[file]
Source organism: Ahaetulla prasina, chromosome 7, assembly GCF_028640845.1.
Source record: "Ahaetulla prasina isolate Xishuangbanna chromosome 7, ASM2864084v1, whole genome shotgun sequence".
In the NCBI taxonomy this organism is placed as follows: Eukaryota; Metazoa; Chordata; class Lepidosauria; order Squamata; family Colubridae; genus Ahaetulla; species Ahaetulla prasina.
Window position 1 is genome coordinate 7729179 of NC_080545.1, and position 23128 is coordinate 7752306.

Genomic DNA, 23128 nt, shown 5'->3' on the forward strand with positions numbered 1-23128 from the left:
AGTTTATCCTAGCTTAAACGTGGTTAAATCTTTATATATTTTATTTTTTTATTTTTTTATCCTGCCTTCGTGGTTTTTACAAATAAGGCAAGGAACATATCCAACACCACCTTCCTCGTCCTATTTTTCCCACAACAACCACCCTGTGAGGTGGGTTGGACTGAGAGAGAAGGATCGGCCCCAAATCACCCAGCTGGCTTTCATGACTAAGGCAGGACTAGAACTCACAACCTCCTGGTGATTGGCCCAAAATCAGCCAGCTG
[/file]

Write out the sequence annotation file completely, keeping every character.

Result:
Source organism: Ahaetulla prasina, chromosome 7, assembly GCF_028640845.1.
Source record: "Ahaetulla prasina isolate Xishuangbanna chromosome 7, ASM2864084v1, whole genome shotgun sequence".
In the NCBI taxonomy this organism is placed as follows: Eukaryota; Metazoa; Chordata; class Lepidosauria; order Squamata; family Colubridae; genus Ahaetulla; species Ahaetulla prasina.
Window position 1 is genome coordinate 7729179 of NC_080545.1, and position 23128 is coordinate 7752306.

Genomic DNA, 23128 nt, shown 5'->3' on the forward strand with positions numbered 1-23128 from the left:
AGTTTATCCTAGCTTAAACGTGGTTAAATCTTTATATATTTTATTTTTTTATTTTTTTATCCTGCCTTCGTGGTTTTTACAAATAAGGCAAGGAACATATCCAACACCACCTTCCTCGTCCTATTTTTCCCACAACAACCACCCTGTGAGGTGGGTTGGACTGAGAGAGAAGGATCGGCCCCAAATCACCCAGCTGGCTTTCATGACTAAGGCAGGACTAGAACTCACAACCTCCTGGTGATTGGCCCAAAATCAGCCAGCTG